Our confidence must never come from ourselves. When we believe our salvation depends on how right we are about things, our salvation becomes dependent upon ourselves. Hear me now–there is a right and a wrong, good and evil; it’s just that we, in our finite selves, will never fully discern these things. We grow in our discernment, learning every day (Lord willing) to more rightly divide the word of truth.

God gives us grace despite our imperfect knowledge. How much more grace should we give each other, then? In truth, we should be strict with ourselves and gracious with one another, but we often get those reversed.

Paul wrote:

To me, who am less than the least of all the saints, this grace was given, that I should preach among the Gentiles the unsearchable riches of Christ, and to make all see what is the fellowship of the mystery, which from the beginning of the ages has been hidden in God who created all things through Jesus Christ; to the intent that now the manifold wisdom of God might be made known by the church to the principalities and powers in the heavenly places, according to the eternal purpose which He accomplished in Christ Jesus our Lord, in whom we have boldness and access with confidence through faith in Him. Therefore I ask that you do not lose heart at my tribulations for you, which is your glory. (Eph. 3.8-13)

ConfidentFrom where did Paul’s confidence come? It came from Jesus Christ! Paul was fully confident in Jesus’ power, Jesus’ love, Jesus’ accomplishment. Paul placed no confidence in his own work.

But when the kindness and the love of God our Savior toward man appeared, not by works of righteousness which we have done, but according to His mercy He saved us… (Titus 3.4-5)

We can put up with brothers and sisters who understand Scripture differently than we. Sure, there are items with which we must have no disagreement, but the “same mind” Paul wanted the brethren to have (1 Cor. 1.10 and Phil. 2.1-4; 4.2) is not an exact oneness of understanding on everything but a oneness of attitude towards God and towards each other. Paul wanted them to have the same mind Jesus had (see Phil. 2.5ff), the mind of abject humility and obedience to God.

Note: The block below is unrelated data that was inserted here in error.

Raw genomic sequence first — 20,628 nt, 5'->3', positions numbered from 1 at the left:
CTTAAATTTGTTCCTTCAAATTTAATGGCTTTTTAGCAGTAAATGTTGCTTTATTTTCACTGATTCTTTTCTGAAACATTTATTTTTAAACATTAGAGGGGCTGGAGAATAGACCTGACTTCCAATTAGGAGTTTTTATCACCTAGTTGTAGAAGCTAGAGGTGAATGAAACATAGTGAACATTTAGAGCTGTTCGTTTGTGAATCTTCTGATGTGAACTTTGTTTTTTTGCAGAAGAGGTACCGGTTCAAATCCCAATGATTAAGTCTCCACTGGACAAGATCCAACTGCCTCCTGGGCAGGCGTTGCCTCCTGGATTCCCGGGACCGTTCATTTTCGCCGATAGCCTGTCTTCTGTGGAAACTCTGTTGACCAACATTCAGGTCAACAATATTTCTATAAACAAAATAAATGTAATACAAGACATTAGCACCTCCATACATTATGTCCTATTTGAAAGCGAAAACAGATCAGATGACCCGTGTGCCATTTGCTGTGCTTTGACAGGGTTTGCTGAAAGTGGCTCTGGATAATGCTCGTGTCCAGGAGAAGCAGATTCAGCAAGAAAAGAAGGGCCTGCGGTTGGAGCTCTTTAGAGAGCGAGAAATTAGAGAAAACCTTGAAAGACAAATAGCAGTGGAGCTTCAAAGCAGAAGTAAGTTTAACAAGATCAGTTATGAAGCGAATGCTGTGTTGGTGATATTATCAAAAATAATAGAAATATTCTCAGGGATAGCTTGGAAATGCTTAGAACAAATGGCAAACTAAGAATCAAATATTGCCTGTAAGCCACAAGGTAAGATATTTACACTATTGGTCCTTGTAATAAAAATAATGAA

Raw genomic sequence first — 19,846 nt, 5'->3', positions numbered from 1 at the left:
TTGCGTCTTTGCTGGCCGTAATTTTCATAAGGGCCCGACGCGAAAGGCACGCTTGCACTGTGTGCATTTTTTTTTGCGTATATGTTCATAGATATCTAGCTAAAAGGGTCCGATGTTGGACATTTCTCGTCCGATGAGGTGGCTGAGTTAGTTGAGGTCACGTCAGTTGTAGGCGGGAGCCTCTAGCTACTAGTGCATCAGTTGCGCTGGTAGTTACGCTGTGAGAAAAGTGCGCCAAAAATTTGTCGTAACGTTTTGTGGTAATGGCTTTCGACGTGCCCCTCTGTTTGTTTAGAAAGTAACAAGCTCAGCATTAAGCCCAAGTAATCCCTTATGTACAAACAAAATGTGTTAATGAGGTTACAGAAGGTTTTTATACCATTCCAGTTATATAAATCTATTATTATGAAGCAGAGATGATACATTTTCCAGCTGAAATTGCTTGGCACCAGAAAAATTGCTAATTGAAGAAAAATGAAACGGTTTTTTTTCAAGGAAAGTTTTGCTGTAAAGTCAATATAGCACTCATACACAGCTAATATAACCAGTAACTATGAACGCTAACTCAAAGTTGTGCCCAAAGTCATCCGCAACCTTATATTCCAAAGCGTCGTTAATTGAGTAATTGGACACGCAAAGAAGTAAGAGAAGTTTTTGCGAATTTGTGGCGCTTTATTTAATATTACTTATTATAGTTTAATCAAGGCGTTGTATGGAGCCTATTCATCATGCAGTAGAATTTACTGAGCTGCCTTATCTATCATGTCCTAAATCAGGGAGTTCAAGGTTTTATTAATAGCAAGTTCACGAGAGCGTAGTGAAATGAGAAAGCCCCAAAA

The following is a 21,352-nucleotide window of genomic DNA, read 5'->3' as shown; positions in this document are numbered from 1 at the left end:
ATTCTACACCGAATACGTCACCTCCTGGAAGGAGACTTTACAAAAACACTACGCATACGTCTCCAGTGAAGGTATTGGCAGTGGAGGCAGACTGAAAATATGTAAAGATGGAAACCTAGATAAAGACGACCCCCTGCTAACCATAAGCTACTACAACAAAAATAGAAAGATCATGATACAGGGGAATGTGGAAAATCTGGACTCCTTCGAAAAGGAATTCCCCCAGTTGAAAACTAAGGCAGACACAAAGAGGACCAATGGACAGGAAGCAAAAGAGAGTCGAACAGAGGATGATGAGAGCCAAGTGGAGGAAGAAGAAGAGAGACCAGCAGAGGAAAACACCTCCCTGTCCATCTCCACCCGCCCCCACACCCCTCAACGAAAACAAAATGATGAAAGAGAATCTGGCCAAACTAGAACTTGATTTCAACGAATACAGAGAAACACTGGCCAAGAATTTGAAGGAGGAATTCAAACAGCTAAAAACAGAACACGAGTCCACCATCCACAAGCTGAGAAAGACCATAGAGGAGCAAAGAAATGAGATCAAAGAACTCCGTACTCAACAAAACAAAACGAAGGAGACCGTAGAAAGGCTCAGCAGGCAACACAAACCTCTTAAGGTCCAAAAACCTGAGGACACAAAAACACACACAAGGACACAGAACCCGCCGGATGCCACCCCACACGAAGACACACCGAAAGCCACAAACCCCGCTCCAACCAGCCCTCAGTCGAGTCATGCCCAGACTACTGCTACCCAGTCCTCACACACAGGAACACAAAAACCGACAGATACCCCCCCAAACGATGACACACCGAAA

When we divide from and formally disfellowship our brothers and sisters because they have a different understanding, we may actually be demonstrating a mind which is not consistent with Christ Jesus! Sometimes we must break fellowship with one another for a season…perhaps for longer…but that does not mean we must view one another as lost in sin. Paul and John Mark broke fellowship for a time and couldn’t plow together in the same yoke, but that was only for a season. Neither was spiritually lost.

Have confidence in Jesus Christ. Hold fast that confidence! And love your brothers and sisters who also hold fast that confidence.

Such Great Faith

Guest Post by Doug Hoffman


The Phone CallI was impressed last night, again, by the great faith of the Centurion in Luke 7 who clearly saw himself as unworthy in the light of the great authority of Jesus.  It’s interesting to me that the word for “authority” in Luke 7.8 (exousia) is exactly the same word most often translated “power” (ex., Lk. 4.6), identifying Jesus’ ability to accomplish whatever He desires.

I tried to think about what that would look like today. If I had access to our President, a man of great authority/power, and could say, through a couple of advocates close to him, “Mr. President, I know you have the power to erase this parking ticket, would you please do so?” what an incredible power I would have at my fingertips. Imagine I was on death row and made the same appeal knowing he had the power to give me life by pardoning me; what an incredible gratefulness and, maybe even, allegiance I would feel if I could acquire such mercy and grace. And what if I had access, not through some advocate, but by simply picking up the prison telephone?